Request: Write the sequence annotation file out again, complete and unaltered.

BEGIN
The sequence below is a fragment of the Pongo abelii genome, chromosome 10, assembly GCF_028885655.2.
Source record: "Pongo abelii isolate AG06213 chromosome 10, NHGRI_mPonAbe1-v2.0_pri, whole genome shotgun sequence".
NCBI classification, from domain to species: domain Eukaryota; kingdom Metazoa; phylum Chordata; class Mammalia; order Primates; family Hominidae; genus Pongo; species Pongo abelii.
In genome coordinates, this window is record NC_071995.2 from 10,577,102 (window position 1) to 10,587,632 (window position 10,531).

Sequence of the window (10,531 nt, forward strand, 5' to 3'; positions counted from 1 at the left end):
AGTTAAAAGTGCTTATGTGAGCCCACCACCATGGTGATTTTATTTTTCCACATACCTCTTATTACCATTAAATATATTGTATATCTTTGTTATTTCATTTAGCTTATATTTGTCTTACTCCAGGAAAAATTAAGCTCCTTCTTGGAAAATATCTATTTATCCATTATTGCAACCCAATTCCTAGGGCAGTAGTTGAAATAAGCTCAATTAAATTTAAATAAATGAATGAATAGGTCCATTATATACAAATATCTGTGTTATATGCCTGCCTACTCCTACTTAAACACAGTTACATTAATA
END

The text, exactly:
The sequence below is a fragment of the Pongo abelii genome, chromosome 10, assembly GCF_028885655.2.
Source record: "Pongo abelii isolate AG06213 chromosome 10, NHGRI_mPonAbe1-v2.0_pri, whole genome shotgun sequence".
NCBI classification, from domain to species: domain Eukaryota; kingdom Metazoa; phylum Chordata; class Mammalia; order Primates; family Hominidae; genus Pongo; species Pongo abelii.
In genome coordinates, this window is record NC_071995.2 from 10,577,102 (window position 1) to 10,587,632 (window position 10,531).

Sequence of the window (10,531 nt, forward strand, 5' to 3'; positions counted from 1 at the left end):
AGTTAAAAGTGCTTATGTGAGCCCACCACCATGGTGATTTTATTTTTCCACATACCTCTTATTACCATTAAATATATTGTATATCTTTGTTATTTCATTTAGCTTATATTTGTCTTACTCCAGGAAAAATTAAGCTCCTTCTTGGAAAATATCTATTTATCCATTATTGCAACCCAATTCCTAGGGCAGTAGTTGAAATAAGCTCAATTAAATTTAAATAAATGAATGAATAGGTCCATTATATACAAATATCTGTGTTATATGCCTGCCTACTCCTACTTAAACACAGTTACATTAATA